KalVista Anticipates Milestones in 2 HAE Treatment Candidates in Second Half of 2020

KalVista Anticipates Milestones in 2 HAE Treatment Candidates in Second Half of 2020
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KalVista Pharmaceuticals anticipates beginning a Phase 2 clinical trial in the second half of this year to test KVD824, an investigational preventive treatment for hereditary angioedema (HAE).

In addition, the results of a Phase 2 clinical trial of KVD900, being investigated as an on-demand treatment for attacks in HAE, are expected to be available in the second half of 2020, KalVista announced.

“We have two oral candidates in clinical trials that have the potential to provide HAE patients with a complete set of options to treat their disease,” Andrew Crockett, CEO of KalVista, said in a press release.

HAE is a chronic genetic disease characterized by sudden but temporary swelling in the deeper layers of the skin. It is caused by a lack of the functional C1-inhibitor (C1-INH) protein, which results in the increased activity of an enzyme called kallikrein. As a result of greater kallikrein activity, there is an increase in the blood levels of the inflammatory mediator bradykinin. High bradykinin levels, in turn, cause blood vessels to become more permeable, allowing fluid to leak out into tissue — in other words, causing swelling.

Both KVD824 and KVD900 work by blocking the activity of kallikrein, and thereby reducing bradykinin levels. That, consequently, reduces swelling.

KalVista announced its selection of KVD824 as a candidate for prophylactic, or preventive, treatment of HAE earlier this year.

Preliminary studies of the investigational medication are currently underway in preparation for the planned Phase 2 clinical trial. Specifically, researchers are seeking to characterize how the drug affects and is processed by the body, or its pharmacokinetics and pharmacodynamics.
“We are pleased with our progress with the formulation work for KVD824 to deliver a twice-daily treatment for prevention of HAE attacks,” Crockett said. “Subjects have begun dosing with these new formulations to obtain additional pharmacokinetic and pharmacodynamic data, and we look forward to providing these data later this year in advance of starting a Phase 2 clinical trial.”Meanwhile, KVD900 is being tested as an on-demand treatment for swelling HAE attacks in an ongoing Phase 2 trial (NCT04208412).

The participants will be given either KVD900 or a placebo within one hour of the start of an attack, with symptoms monitored for a day after treatment. If the attacks worsen, the patients will be allowed to use their usual on-demand treatment.

The Phase 2 trial of KVD900 is currently recruiting an estimated 50 participants in the U.S. and Europe; further information is available here.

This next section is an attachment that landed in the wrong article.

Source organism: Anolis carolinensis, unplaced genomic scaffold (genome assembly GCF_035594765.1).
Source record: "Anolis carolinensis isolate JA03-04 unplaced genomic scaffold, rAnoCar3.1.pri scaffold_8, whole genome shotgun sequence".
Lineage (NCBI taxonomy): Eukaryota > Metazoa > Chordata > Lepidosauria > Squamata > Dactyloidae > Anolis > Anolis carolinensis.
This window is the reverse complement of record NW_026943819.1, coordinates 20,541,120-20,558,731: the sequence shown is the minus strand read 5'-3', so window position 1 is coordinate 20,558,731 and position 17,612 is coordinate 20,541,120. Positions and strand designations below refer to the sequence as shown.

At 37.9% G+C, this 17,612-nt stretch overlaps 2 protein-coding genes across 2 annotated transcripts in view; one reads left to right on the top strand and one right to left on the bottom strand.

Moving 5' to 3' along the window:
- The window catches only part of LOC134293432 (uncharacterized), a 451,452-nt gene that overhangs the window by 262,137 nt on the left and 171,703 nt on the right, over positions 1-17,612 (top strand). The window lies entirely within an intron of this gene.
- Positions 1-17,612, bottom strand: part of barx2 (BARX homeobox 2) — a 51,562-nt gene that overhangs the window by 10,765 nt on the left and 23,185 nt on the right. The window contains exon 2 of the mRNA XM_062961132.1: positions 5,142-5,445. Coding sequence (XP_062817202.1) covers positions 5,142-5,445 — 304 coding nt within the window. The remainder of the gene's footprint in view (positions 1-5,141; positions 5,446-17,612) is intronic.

“We expect data from that trial in the second half of this year,” Crockett said.

KVD900 was previously assessed in a Phase 1 clinical trial, which showed the treatment to be well-tolerated in a group of healthy volunteers. The results from this earlier trial also indicated that KVD900 could inhibit kallikrein activity. At the highest dose (600 mg), 95% of kallikrein activity in the blood was blocked within 20 minutes of the initial dosing, and the effects lasted for up to 10 hours.

The U.S. Food and Drug Administration granted KVD900 Fast Track designation in 2019.

Marisa holds an MS in Cellular and Molecular Pathology from the University of Pittsburgh, where she studied novel genetic drivers of ovarian cancer. She specializes in cancer biology, immunology, and genetics. Marisa began working with BioNews in 2018, and has written about science and health for SelfHacked and the Genetics Society of America. She also writes/composes musicals and coaches the University of Pittsburgh fencing club.
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Patrícia holds her PhD in Medical Microbiology and Infectious Diseases from the Leiden University Medical Center in Leiden, The Netherlands. She has studied Applied Biology at Universidade do Minho and was a postdoctoral research fellow at Instituto de Medicina Molecular in Lisbon, Portugal. Her work has been focused on molecular genetic traits of infectious agents such as viruses and parasites.
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Marisa holds an MS in Cellular and Molecular Pathology from the University of Pittsburgh, where she studied novel genetic drivers of ovarian cancer. She specializes in cancer biology, immunology, and genetics. Marisa began working with BioNews in 2018, and has written about science and health for SelfHacked and the Genetics Society of America. She also writes/composes musicals and coaches the University of Pittsburgh fencing club.
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